An investigative consumer report, which is viewed as a much more intrusive inquiry and which contains information collected from personal interviews with neighbors, friends, or associates of the consumer, requires additional obligations. The act (15 U.S.C. § 603(d)(3)(e)) defines an investigative consumer report as:
“a consumer report or portion thereof in which information on a consumer’s character, general reputation, personal characteristics, or mode of living is obtained through personal interviews with neighbors, friends, or associates of the consumer reported on or with others with whom he is acquainted or who may have knowledge concerning any such items of information”.
If a city wants to use an investigative consumer report, it must disclose to the applicant, in a notice mailed, or otherwise delivered to the applicant, no later than three days after the date the report is first requested, that “the investigative consumer report may be obtained” and “inform the employee or applicant that he or she has a right to request additional disclosures of the nature and scope of the investigation” and provide the current or prospective employee with a “summary of the consumer’s rights.” 15 U.S.C. § 606(a)(1). The city also would have to certify to the consumer reporting agency that it “made the appropriate disclosures and will comply with the disclosure on request of nature and scope of the investigation”. 15 U.S.C. § 606(a)(2). This would not affect investigative reports generated using internal investigators for public safety departments. If a city, however, uses an outside firm to conduct investigative consumer reports, then it must comply.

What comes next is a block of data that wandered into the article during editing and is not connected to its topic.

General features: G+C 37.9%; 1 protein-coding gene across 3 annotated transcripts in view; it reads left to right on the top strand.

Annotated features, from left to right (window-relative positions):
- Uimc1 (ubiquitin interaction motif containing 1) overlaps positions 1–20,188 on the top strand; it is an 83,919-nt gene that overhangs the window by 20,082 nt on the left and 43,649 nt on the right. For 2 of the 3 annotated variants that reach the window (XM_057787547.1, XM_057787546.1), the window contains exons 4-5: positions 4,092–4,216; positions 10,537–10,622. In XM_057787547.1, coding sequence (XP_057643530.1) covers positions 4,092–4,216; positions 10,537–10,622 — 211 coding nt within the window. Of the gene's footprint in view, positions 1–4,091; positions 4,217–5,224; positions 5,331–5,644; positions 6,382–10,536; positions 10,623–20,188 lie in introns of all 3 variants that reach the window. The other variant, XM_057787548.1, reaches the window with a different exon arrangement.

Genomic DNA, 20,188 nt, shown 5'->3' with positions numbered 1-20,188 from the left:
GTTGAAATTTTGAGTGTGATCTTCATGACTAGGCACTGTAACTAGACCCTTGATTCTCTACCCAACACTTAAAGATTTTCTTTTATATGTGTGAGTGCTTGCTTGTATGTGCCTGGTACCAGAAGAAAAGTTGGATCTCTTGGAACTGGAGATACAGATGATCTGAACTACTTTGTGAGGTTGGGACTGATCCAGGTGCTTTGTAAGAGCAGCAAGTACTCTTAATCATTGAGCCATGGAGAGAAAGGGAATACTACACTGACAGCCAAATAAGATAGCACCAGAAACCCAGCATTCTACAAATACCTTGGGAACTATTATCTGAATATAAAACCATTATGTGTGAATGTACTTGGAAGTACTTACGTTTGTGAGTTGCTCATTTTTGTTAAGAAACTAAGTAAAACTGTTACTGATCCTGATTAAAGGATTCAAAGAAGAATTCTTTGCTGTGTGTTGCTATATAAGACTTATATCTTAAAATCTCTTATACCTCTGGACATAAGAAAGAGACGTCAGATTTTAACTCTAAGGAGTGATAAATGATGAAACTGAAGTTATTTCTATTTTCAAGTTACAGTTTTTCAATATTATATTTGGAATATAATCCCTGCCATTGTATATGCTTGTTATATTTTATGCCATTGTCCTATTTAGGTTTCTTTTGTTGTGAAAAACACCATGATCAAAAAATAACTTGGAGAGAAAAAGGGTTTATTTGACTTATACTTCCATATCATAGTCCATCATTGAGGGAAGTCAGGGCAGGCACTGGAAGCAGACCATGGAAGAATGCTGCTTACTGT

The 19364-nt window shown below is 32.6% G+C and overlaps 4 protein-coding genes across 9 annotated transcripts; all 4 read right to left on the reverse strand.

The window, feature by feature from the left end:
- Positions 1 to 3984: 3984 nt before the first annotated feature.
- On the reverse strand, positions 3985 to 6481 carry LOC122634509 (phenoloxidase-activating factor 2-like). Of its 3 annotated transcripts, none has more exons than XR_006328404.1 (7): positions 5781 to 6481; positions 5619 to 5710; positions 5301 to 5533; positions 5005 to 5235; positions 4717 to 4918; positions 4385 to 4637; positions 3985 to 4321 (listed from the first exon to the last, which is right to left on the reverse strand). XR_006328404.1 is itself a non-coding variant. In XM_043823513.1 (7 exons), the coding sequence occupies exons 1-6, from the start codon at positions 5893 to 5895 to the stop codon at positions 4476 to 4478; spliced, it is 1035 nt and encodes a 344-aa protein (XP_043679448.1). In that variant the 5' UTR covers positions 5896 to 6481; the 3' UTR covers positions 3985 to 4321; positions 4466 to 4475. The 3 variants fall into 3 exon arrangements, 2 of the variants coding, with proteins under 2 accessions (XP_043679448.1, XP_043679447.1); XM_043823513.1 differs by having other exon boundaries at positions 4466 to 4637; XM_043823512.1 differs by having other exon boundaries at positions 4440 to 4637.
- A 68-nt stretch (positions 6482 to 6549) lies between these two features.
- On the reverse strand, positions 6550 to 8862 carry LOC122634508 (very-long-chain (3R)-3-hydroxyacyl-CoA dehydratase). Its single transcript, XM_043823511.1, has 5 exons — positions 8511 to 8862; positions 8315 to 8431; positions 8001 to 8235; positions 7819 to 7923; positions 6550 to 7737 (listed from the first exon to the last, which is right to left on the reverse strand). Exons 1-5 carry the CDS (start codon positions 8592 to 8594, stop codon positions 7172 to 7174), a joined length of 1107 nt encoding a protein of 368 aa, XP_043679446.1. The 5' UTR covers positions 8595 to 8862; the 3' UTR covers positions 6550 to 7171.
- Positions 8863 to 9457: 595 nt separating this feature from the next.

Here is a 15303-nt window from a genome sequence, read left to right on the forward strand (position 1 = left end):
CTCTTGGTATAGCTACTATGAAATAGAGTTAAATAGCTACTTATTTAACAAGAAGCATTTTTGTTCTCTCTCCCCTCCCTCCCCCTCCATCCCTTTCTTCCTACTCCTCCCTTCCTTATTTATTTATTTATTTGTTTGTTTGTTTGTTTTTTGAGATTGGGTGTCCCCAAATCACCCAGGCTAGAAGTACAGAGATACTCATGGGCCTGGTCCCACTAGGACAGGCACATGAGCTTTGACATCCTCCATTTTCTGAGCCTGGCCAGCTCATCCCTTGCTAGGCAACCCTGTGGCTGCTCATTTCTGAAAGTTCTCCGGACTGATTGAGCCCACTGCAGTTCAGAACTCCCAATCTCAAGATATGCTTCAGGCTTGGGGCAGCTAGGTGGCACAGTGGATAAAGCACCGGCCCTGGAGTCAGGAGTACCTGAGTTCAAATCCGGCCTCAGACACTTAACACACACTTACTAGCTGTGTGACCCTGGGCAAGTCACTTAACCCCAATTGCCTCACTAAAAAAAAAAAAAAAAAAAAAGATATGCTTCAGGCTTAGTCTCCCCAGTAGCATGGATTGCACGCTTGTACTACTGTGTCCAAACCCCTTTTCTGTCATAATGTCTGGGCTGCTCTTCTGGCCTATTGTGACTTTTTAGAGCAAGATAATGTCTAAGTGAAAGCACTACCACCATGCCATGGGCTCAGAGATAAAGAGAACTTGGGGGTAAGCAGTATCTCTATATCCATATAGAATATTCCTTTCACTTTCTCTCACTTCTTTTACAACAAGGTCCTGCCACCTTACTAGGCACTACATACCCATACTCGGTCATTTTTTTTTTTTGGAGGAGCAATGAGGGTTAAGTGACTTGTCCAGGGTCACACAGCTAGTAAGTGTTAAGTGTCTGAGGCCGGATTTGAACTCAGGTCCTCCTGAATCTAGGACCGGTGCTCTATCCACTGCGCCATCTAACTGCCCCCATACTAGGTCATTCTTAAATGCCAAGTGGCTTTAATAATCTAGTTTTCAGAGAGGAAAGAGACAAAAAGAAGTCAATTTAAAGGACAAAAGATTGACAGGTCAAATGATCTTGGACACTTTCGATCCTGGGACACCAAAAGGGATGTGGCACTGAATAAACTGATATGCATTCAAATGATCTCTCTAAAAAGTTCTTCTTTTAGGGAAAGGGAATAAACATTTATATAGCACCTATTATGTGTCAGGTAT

If the city decides to reject the applicant based in whole or in part on an investigative consumer report, the city must also provide the applicant with a copy of the report and the summary of rights before taking such action. After taking adverse action, the city must provide notice to the applicant or employee of the adverse action, provide the name, address and telephone number of the agency that furnished the consumer report on which the adverse action was based and notify the applicant or employee of the right to obtain the report. 15 U.S.C. § 615(a).
Individuals may dispute inaccurate information that appears in a credit report. Section 611(a) provides that “if the completeness or accuracy of any item of information contained in a consumer’s file at a consumer reporting agency is disputed by the consumer and the consumer notifies the agency directly, or indirectly through a reseller, of such dispute, the agency shall, free of charge, conduct a reasonable reinvestigation to determine whether the disputed information is inaccurate and record the current status of the disputed information, or delete the item from the file …, before the end of the 30-day period beginning on the date on which the agency receives the notice of the dispute from the consumer or reseller.”
Individuals may also dispute inaccurate information with the furnisher of the consumer information (Section 623(a)(8)). Starting July 21, 2011, the Bureau requires the furnisher to investigate good faith disputes, considering “all relevant information” submitted by the consumer. If the investigation shows that the information was inaccurate, the furnisher is required to promptly notify each Consumer Reporting Agency to which it reported the information, and provide to the CRA any correction necessary to make the information accurate.
FACTA also provides consumers with additional rights to accurate credit information furnishing and reporting. Consumers may now directly dispute fraudulent transactions with the furnisher